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Judge blocks transfer of American ISIS suspect held 7 months in Iraq without charges

A man waves an ISIS flag in Raqqa in Syria in 2014. (Stringer/Reuters)

A federal judge in Washington blocked the government on Thursday from immediately transferring to another country an American citizen detained by the U.S. military in Iraq.

The ruling from U.S. District Judge Tanya S. Chutkan temporarily halting the planned transfer to an unnamed country came within a half-hour of an 8 p.m. deadline, at which point the government would have been free to make the handoff.

Attorneys for the man, held without charges for seven months, had challenged the move, saying the U.S. government lacks the legal authority to transfer him to a third country.

The Justice Department appealed Friday to the U.S. Court of Appeals for the D.C. Circuit.

“Petitioner’s motion for a preliminary injunction is hereby granted,” Chutkan wrote in a one-paragraph order, enjoining the Defense Department “from transferring petitioner from U.S. custody.”

The order said Chutkan would issue a public, redacted opinion after consulting with the detainee and the government’s attorneys on classified or sensitive information to be withheld.

U.S. says it will send American ISIS suspect held 7 months in Iraq to another country

The U.S. military has held the unidentified man as a suspected member of the Islamic State since he was turned over to American forces on Sept. 14 after he was captured in Syria at a rebel Syrian Democratic Forces checkpoint and declared his U.S. citizenship. The man, who grew up in Saudi Arabia and is a dual citizen, was questioned for U.S. intelligence purposes, but American officials have said they lack admissible evidence to charge him with a crime.

At a hearing Thursday morning, the man’s attorney, Jonathan Hafetz of the American Civil Liberties Union, said the government must either “charge him with a crime or release him. . . . He is fighting for his freedom.”

Justice Department attorney James Burnham said handing off the man would end the U.S. government’s control over the detainee.

“It’s not release,” Chutkan responded, “if you’re simply giving him over to another jailer.”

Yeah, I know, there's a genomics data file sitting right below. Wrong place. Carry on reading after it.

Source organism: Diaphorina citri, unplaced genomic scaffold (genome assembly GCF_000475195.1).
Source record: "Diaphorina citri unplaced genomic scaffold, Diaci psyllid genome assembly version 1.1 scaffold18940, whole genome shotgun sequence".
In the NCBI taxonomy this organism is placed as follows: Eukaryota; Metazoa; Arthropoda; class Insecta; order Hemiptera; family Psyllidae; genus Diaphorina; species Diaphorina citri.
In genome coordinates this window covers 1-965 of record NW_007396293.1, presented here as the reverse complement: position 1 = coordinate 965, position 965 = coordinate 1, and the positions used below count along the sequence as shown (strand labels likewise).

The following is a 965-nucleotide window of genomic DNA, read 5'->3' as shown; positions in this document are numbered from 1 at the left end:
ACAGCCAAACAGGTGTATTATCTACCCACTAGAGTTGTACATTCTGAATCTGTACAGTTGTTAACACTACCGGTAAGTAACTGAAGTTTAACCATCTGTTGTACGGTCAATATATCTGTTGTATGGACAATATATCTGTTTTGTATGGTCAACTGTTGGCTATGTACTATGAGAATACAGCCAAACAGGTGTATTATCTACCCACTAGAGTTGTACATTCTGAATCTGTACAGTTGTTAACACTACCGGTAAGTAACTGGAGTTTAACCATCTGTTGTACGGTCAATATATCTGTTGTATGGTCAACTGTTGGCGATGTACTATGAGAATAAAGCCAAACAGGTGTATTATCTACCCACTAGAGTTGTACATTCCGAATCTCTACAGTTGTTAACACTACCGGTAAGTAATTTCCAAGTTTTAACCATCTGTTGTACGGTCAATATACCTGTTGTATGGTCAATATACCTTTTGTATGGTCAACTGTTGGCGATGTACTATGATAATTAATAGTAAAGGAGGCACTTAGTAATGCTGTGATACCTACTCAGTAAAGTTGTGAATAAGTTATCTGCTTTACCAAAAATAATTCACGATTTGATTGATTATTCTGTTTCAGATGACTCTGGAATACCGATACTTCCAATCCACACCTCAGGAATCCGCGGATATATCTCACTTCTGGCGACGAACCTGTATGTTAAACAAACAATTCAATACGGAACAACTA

The ACLU asked the court to temporarily block the transfer and require the U.S. government to cite a specific, “positive legal authority” to move an American citizen prisoner to a third country beyond an assertion that the other country has a “strong interest” in the citizen, according to court papers filed Wednesday.

In the government’s filings, a State Department official called the quick transfer “vital diplomatically to the United States” now that an unnamed third country has invoked its “sovereign interest” to accept the detainee and formally confirmed he would not face torture, a pledge required by U.S. law in cases of involuntary transfer.

During the hearing Thursday, Chutkan acknowledged the seriousness of the allegations against the man but seemed skeptical of the government’s stated justification, noting there was no evidence that he had committed a crime in the country that would receive him.

“What you’re giving me right now is not a lot more than what you gave me in January,” she said of the earlier hearing challenging the possible transfer. Chutkan then closed the courtroom to the public to discuss elements of the case that remain sealed.

Case of suspected American ISIS fighter captured in Syria vexes U.S.

The hearing Thursday is the latest development in a case that has tested whether U.S. citizens captured on a battlefield as suspected Islamic State fighters have the right to challenge their detentions.

The government has said in court filings that the man was born in the United States but raised in Saudi Arabia. He attended college and studied electrical engineering in Louisiana, is married and has a 3-year-old daughter whom he tried to register as an American citizen on two trips to the United States in 2014, according to court filings.

The D.C. Circuit was already weighing an earlier ruling from the same judge in which she required the government to give 72 hours notice before the suspect’s transfer. That notice became public this week and the three-day window to intervene closed at 8 p.m. Thursday.

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